The accelerator of offline payment will be fast and frictionless payments. Platforms will turn shoppers into impulse buyers by enabling the to transact in seconds. They will put consumers within one click from a completed transaction wherever they are – in the real world. Shoppers will transact more frequently simply because it will be easy to do so. This might occur at arms  length via NFC, with swipe via Square, or via a greater than arms length purchase using new technologies. Buying in the real world will be as frictionless as buying from the Apple App store, regardless of your physical location or proximity to a payment terminal. Your phone will be the payment terminal.

Social Platforms

There are over 1 billion people connected to social platforms. Social platforms will facilitate transaction flow and transaction initiation. Purchase intent will still be captured by the search engine, however after an influencer makes a purchase, followers will buy as well – and these sales will come from the social graph. Over time the viral nature of the social graoh will apply to transactional purchases. Mobile + frictionless payments will make it easy to buy the same stuff as the social influencers that you follow will buy. Brands will pay hundreds of thousands of dollars to celebrities to promote new products via social networks. There will be no better way to spread the word of a new product release. And the word will spread like wildfire. Transactions will occur in real-time.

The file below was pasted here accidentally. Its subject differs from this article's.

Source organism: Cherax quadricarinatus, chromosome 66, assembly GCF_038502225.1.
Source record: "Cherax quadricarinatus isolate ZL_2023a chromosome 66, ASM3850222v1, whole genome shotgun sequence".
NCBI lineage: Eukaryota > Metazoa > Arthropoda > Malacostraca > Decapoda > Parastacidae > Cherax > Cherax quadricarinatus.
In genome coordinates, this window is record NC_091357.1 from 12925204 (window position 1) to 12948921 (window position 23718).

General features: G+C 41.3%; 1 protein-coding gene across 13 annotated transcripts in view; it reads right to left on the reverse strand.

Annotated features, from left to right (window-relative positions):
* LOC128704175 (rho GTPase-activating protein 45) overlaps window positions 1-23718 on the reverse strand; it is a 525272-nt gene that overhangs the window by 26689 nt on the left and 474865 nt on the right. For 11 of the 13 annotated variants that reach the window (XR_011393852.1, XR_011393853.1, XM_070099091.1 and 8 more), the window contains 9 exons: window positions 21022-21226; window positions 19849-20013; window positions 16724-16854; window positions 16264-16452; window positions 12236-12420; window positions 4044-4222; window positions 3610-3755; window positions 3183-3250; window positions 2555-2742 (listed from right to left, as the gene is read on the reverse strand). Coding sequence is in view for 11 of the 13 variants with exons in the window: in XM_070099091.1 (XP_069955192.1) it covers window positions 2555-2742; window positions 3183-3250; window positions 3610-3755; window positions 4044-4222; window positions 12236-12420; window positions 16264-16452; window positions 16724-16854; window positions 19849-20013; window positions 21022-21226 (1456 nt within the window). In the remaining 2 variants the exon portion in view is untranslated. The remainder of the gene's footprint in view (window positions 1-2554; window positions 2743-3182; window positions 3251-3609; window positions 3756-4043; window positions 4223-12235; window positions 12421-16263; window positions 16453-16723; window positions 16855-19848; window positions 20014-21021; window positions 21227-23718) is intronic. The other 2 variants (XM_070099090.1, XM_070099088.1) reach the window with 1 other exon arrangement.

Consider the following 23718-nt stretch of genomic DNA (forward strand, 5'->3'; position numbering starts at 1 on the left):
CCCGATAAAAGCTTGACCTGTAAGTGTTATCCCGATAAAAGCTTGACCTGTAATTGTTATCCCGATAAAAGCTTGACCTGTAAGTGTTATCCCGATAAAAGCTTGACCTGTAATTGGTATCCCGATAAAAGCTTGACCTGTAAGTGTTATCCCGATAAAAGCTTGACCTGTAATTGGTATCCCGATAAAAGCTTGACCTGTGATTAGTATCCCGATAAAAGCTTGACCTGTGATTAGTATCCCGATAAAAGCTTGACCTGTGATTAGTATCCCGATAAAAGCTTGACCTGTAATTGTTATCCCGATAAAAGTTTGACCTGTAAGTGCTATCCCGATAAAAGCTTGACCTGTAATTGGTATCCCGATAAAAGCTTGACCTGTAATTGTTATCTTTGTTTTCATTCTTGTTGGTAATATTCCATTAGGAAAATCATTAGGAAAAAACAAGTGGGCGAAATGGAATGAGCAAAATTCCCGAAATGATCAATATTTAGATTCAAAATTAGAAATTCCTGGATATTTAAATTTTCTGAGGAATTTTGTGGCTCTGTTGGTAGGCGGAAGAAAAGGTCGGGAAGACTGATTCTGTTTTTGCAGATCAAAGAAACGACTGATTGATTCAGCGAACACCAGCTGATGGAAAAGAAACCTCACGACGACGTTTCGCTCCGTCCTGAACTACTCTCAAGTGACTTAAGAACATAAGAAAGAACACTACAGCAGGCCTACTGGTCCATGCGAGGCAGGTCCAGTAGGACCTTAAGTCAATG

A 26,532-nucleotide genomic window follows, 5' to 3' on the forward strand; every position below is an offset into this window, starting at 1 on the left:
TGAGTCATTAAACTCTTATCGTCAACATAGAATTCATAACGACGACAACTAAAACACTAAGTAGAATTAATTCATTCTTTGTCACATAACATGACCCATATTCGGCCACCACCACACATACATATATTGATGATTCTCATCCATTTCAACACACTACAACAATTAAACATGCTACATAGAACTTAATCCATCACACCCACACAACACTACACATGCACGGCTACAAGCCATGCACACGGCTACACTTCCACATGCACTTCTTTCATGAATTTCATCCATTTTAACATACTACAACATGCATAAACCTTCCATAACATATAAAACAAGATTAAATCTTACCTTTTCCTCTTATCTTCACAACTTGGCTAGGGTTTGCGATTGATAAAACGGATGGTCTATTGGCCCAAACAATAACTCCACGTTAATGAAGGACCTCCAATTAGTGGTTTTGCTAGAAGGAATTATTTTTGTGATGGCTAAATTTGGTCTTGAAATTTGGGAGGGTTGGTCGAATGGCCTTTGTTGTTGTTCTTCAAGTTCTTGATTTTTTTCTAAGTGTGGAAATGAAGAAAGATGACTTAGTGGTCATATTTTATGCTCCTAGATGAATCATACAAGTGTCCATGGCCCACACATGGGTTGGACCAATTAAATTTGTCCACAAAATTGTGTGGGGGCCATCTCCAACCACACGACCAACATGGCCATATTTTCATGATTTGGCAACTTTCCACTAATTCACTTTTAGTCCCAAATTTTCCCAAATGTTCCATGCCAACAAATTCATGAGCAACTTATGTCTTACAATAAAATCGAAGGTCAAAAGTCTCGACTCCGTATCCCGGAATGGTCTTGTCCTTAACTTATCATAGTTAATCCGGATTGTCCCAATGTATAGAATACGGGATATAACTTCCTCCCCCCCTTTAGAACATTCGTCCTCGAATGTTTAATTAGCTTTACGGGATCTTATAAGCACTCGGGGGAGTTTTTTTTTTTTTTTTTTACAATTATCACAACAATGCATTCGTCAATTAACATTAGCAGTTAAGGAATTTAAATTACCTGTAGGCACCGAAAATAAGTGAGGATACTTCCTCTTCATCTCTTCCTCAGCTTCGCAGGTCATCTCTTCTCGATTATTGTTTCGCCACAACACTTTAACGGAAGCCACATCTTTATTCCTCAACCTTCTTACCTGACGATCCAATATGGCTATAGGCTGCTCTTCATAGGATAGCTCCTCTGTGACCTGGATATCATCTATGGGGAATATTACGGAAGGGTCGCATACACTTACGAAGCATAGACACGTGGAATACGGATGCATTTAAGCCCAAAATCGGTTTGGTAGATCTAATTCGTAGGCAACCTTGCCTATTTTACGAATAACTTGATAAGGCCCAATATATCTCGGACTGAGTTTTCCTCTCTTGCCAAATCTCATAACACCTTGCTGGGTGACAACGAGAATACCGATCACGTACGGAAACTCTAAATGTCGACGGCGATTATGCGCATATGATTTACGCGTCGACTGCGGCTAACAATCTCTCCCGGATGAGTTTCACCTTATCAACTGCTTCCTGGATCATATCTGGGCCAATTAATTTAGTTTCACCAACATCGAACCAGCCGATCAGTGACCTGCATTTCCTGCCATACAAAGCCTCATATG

Virtual Shop Fronts